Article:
ABOUT THE WINE
Of the all First Growth Bordeaux chateaux, in the modern era Latour is perhaps most worthy of the classification. The name is believed to date back to the 14th Century and a fortress in Saint-Lambert, which included a tower “en Saint-Maubert”, subsequently lost to history. The tower pictured on the label is in fact a dovecot for pigeons built in the 1620s. Château Latour de Saint-Maubert passed into the hands of the Segur family at the end of the 1600s, was written of enthusiastically by Thomas Jefferson in the 1780s and achieved First Growth classification in 1855. In 1963 the Marquis de Segur sold a controlling stake in the “Societe Civile du Vignoble de Château Latour” to the Pearson Group, a British company which led a wave of new investment and renovation. New vineyards were purchased, from which ‘Les Forts de Latour’ is sourced, and the winemaking facilities were modernised. Allied Lyons purchased a majority stake in the estate in 1989, and then sold it to François Pinault in 1993. This began what may be considered the most successful period in the estate’s history; under the auspices of winemaker Frederic Engerer, Château Latour has produced some of the finest Bordeaux wines ever. Since 2012, Château Latour does not sell their wines en-primeur; instead they cellar their wines until they are ready for drinking.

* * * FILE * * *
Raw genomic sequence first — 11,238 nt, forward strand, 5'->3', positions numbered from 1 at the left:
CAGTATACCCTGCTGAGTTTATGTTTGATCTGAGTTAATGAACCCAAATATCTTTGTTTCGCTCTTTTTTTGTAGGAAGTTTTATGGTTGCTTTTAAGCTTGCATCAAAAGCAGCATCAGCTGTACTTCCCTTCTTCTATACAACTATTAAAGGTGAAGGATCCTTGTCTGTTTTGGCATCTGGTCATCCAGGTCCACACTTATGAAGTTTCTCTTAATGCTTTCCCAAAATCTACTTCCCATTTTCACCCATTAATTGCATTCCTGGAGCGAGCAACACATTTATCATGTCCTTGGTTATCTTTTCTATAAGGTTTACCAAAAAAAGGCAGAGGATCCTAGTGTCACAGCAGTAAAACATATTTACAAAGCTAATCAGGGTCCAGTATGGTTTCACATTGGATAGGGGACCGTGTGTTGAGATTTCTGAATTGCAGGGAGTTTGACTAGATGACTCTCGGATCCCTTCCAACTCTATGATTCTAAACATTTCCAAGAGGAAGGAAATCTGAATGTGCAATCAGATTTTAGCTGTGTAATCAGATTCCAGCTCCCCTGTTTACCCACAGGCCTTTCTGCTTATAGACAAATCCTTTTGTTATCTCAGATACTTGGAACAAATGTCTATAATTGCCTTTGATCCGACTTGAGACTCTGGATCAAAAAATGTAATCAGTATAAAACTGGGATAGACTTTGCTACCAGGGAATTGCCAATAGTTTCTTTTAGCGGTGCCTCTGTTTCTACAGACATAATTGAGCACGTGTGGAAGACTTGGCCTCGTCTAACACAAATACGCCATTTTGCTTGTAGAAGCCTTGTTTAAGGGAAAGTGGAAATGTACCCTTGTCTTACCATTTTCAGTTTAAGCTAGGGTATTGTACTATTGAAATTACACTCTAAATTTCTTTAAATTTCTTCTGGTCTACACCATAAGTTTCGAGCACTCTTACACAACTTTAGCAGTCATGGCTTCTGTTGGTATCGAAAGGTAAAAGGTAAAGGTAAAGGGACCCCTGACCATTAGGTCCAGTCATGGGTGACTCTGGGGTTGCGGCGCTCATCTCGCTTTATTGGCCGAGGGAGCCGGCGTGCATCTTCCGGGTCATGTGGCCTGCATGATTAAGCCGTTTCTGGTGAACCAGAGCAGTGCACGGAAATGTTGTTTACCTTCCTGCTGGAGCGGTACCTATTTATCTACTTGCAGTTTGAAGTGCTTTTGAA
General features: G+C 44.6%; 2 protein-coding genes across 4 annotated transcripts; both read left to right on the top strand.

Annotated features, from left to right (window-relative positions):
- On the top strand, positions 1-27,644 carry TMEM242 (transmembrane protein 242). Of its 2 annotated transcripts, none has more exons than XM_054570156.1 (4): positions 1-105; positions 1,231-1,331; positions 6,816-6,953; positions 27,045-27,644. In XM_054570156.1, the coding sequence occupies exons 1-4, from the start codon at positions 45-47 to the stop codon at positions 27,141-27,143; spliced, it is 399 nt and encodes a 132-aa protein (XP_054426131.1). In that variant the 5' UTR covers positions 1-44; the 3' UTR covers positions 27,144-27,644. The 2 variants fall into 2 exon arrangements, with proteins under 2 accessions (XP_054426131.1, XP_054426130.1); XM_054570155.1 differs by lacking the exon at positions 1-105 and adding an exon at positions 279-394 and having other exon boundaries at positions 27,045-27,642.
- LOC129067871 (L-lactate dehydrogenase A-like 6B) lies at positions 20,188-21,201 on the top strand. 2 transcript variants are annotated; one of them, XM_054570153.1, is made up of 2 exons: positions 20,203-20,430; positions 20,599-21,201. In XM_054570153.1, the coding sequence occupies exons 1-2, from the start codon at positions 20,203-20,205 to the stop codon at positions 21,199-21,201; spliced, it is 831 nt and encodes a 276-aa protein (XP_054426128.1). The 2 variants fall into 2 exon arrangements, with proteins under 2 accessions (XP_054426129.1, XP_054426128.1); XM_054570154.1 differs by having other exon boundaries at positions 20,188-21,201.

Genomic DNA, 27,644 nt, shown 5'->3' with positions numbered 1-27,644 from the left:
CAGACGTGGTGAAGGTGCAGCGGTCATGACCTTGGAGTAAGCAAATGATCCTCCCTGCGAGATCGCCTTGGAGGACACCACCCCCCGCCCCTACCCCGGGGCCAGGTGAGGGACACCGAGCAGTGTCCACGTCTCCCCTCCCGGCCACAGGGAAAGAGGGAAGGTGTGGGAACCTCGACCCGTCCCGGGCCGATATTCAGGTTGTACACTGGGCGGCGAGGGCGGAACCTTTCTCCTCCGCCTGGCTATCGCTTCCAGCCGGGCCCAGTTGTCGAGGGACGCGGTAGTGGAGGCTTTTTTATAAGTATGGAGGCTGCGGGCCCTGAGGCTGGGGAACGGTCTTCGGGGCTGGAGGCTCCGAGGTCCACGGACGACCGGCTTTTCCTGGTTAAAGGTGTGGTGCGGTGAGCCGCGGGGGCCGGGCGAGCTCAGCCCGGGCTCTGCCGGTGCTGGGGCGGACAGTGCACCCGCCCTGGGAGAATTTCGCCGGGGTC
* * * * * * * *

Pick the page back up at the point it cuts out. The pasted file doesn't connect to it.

A brilliant offering, which should be drinkable much earlier than the blockbuster 2000, the 2001 Latour boasts an inky ruby colour as well as a glorious bouquet of black currants, crushed stones, vanilla, and hints of truffles and oak. The beautiful integration of tannin, acidity, and wood is stunning. The wine flows across the palate with fabulous texture, purity, and presence.
Tricky to pair a First Growth wine – one never wants to distract from the experience of the wine itself; but a beef wellington would not be amiss here.
Despite its precociousness this wine will last 20-25 years.
ABOUT THE WINE